The ICAO decision to establish CORSIA was “a very credible commitment” that the commission wanted to support, and the commission therefore did not believe that the stop-the-clock exemption should be ended, the official said.
The official added that the European Parliament and the Council of the EU, which represents the governments of member countries, should agree on the stop-the-clock extension “by the end of the year or at least early 2018.”
Unless the extension is formally approved by then, intercontinental flights would automatically be reincorporated in the ETS, and would in spring 2018 have to account for their emissions during 2017 and surrender sufficient carbon permits.
The commission proposal was “a good basis for deliberations in the Parliament, but we will examine it very closely and, in particular, continue to exert pressure for ambitious climate protection measures in intercontinental flights,” Liese said.
Simon McNamara, director general of industry group the European Regions Airline Association, said airlines faced being covered by both the ETS and CORSIA for intra-EU flights: “We would like to see a further commitment that ultimately the EU ETS will be replaced by CORSIA.”
Intra-EU aviation in subject to a emissions cap through 2020 that is about 5 percent below the sector’s 2004–2006 average annual emissions.
The commission’s regulation also would clarify that this cap would reduce by 2.2 percent per year from 2021, in line with the annual reduction required of power stations and heavy industry under the ETS.
Bill Hemmings, director of aviation at advocacy group Transport & Environment, said “reducing aviation’s emissions cap fixes a bizarre situation where we had a cap-and-trade system with no declining cap.”
Liese said the tightening of the cap for aviation from 2021 was welcome because the current system in which the cap does not decline is “unfair to other sectors, like the steel industry, where many people are worried about their jobs.”
To contact the reporter on this story: Stephen Gardner in Brussels at email@example.com
To contact the editor responsible for this story: Greg Henderson at firstname.lastname@example.org
The draft European Commission regulation on aviation in the ETS is available at http://src.bna.com/lW3.
Copyright © 2017 The Bureau of National Affairs, Inc. All Rights Reserved.
All Bloomberg BNA treatises are available on standing order, which ensures you will always receive the most current edition of the book or supplement of the title you have ordered from Bloomberg BNA’s book division. As soon as a new supplement or edition is published (usually annually) for a title you’ve previously purchased and requested to be placed on standing order, we’ll ship it to you to review for 30 days without any obligation. During this period, you can either (a) honor the invoice and receive a 5% discount (in addition to any other discounts you may qualify for) off the then-current price of the update, plus shipping and handling or (b) return the book(s), in which case, your invoice will be cancelled upon receipt of the book(s). Call us for a prepaid UPS label for your return. It’s as simple and easy as that. Most importantly, standing orders mean you will never have to worry about the timeliness of the information you’re relying on. And, you may discontinue standing orders at any time by contacting us at 1.800.960.1220 or by sending an email to email@example.com.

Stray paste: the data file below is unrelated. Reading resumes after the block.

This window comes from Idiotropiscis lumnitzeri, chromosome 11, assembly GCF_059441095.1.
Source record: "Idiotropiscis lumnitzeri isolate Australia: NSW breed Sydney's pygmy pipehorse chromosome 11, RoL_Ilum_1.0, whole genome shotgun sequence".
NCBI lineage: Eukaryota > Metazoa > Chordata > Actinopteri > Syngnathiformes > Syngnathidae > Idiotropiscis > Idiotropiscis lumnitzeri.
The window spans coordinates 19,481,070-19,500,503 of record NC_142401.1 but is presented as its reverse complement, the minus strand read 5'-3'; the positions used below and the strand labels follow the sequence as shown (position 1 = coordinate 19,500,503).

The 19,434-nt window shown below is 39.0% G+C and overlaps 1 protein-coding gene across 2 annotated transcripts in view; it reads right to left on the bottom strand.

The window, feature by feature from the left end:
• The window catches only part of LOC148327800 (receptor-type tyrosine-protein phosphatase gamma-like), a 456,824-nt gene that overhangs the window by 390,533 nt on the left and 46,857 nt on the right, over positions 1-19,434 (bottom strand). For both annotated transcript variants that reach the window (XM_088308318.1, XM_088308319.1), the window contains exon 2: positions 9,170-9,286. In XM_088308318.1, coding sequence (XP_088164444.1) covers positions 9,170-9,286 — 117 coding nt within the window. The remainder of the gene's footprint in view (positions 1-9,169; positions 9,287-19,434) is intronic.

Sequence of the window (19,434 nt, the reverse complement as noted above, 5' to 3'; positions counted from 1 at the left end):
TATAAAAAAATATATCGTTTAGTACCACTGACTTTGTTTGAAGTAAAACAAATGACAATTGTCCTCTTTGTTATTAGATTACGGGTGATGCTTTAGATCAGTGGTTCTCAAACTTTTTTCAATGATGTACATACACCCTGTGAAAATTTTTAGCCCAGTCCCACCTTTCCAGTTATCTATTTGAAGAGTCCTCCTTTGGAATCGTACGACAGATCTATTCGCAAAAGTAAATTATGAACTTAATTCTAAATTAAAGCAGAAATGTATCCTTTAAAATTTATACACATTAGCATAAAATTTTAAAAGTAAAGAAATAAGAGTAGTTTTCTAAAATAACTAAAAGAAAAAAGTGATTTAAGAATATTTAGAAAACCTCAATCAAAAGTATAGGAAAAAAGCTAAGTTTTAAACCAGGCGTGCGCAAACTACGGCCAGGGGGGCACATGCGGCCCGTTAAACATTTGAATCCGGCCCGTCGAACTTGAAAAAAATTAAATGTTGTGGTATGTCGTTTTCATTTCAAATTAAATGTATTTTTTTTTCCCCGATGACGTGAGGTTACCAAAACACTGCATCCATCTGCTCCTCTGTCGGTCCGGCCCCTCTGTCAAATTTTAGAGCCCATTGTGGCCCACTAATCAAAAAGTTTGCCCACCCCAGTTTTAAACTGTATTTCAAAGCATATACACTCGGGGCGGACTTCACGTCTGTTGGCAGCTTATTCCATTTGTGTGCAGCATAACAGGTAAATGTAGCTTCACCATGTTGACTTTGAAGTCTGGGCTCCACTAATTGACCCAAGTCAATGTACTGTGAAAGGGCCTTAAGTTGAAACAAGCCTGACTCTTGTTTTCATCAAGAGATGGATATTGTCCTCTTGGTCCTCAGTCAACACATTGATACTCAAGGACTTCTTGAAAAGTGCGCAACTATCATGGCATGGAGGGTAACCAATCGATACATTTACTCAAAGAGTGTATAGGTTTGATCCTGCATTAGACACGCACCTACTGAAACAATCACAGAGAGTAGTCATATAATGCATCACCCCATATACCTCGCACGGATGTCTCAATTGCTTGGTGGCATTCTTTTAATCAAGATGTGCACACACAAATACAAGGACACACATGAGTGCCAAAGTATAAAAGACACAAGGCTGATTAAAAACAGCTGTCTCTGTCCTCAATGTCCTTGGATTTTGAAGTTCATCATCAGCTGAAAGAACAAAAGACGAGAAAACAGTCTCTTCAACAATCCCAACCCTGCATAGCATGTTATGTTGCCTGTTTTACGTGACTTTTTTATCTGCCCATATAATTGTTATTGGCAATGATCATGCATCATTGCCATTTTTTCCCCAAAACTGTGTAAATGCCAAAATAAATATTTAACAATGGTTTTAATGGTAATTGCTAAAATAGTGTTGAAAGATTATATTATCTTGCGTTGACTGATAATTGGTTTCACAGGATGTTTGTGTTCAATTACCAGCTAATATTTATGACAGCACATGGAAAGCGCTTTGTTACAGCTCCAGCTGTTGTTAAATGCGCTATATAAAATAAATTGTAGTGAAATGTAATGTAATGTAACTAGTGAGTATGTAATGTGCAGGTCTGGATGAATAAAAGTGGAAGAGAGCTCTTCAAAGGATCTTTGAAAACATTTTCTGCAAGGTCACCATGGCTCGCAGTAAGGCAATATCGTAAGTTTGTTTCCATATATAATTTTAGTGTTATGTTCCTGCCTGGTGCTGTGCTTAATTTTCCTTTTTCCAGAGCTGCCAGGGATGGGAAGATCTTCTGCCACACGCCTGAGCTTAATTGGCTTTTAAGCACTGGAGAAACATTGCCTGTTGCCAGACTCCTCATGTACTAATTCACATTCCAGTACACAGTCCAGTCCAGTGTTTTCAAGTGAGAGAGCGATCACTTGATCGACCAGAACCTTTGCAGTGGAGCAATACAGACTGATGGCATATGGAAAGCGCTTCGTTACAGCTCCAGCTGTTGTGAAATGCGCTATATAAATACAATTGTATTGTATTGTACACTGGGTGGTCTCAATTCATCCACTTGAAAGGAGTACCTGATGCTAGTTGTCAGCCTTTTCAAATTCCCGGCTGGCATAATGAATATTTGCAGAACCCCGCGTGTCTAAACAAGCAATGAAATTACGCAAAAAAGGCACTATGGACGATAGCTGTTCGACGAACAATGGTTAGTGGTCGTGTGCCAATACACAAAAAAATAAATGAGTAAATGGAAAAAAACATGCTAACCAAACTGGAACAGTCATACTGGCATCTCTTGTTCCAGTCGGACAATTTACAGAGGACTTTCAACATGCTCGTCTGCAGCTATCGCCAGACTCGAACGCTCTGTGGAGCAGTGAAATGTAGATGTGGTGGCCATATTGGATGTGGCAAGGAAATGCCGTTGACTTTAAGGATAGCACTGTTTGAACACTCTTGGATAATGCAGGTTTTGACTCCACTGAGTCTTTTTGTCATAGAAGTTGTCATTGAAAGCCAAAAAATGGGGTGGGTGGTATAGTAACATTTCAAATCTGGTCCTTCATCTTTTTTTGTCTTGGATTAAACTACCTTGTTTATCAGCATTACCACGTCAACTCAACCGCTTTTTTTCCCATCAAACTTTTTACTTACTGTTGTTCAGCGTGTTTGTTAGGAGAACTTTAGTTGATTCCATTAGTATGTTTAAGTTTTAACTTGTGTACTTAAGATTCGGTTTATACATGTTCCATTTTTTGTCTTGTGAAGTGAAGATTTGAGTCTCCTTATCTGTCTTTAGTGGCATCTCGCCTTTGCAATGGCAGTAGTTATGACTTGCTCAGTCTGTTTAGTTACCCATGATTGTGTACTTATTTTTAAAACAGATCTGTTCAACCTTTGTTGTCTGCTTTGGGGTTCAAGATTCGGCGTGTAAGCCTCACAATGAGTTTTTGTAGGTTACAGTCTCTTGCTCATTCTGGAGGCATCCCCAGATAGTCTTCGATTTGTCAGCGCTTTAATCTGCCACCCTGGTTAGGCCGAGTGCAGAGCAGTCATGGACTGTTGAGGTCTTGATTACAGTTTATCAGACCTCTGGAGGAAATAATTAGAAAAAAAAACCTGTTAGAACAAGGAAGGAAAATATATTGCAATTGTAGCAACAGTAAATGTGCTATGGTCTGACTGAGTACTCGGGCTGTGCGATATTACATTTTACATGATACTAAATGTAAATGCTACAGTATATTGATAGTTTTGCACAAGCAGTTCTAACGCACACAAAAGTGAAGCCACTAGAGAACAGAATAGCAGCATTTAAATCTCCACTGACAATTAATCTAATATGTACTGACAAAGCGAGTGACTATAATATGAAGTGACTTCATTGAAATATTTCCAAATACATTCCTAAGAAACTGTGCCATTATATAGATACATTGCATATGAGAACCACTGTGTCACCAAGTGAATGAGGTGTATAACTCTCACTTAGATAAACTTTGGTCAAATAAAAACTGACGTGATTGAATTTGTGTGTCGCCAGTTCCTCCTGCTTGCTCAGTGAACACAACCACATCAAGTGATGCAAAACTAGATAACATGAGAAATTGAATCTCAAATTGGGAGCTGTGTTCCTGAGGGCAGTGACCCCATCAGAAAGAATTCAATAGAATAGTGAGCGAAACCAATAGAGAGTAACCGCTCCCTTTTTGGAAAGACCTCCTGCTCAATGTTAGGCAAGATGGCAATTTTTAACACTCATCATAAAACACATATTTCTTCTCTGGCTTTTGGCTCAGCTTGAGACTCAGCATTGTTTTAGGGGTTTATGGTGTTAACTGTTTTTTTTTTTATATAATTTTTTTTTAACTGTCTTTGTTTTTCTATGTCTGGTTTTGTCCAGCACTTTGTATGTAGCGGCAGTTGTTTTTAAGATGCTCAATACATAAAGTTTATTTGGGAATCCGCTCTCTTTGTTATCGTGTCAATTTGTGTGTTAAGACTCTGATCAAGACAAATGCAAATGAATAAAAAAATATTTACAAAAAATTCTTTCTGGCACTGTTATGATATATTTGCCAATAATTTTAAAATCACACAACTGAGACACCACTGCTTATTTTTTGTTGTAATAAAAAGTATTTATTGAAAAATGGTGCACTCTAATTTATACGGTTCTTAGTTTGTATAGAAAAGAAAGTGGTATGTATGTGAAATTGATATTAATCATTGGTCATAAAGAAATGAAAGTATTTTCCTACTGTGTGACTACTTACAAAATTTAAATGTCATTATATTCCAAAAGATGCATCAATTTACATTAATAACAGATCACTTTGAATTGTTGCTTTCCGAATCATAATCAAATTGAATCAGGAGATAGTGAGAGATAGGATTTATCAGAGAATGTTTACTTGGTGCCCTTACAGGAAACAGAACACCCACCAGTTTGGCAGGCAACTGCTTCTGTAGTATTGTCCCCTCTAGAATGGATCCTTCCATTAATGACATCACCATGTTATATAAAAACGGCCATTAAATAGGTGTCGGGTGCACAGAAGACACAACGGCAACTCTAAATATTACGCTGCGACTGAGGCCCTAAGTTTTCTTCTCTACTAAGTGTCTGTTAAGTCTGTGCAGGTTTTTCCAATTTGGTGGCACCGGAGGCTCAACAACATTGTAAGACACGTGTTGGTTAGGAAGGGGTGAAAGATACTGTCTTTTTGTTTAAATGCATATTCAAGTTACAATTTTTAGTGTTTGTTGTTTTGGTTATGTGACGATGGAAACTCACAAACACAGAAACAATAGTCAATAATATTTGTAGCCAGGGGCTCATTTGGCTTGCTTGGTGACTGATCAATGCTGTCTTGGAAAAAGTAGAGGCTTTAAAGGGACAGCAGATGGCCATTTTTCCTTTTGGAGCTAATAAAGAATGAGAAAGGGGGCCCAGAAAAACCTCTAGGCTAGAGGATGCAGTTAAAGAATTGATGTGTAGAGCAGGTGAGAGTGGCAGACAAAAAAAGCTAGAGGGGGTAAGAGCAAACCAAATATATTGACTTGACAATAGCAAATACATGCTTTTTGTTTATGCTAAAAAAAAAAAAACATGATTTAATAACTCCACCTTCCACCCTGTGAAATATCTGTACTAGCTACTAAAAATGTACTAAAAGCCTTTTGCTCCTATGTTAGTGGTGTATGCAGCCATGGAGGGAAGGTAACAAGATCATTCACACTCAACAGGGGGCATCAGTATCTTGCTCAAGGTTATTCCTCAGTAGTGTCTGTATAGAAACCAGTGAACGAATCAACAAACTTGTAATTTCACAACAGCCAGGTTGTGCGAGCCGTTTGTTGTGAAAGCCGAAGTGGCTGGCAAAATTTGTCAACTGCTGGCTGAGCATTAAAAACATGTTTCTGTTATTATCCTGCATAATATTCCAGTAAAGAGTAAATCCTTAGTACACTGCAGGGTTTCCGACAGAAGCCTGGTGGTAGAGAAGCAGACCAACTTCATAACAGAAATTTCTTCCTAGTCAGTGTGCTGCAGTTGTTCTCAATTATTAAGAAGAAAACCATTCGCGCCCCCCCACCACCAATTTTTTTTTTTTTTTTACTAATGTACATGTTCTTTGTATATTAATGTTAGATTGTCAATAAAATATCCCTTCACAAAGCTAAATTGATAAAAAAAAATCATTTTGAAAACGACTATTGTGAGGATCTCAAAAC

Put me on standing order at a 5% discount off list price of all future updates, in addition to any other discounts I may quality for. (Returnable within 30 days.)
Notify me when updates are available (No standing order will be created).
This Bloomberg BNA report is available on standing order, which ensures you will all receive the latest edition. This report is updated annually and we will send you the latest edition once it has been published. By signing up for standing order you will never have to worry about the timeliness of the information you need. And, you may discontinue standing orders at any time by contacting us at 1.800.372.1033, option 5, or by sending us an email to firstname.lastname@example.org.
Put me on standing order
Notify me when new releases are available (no standing order will be created)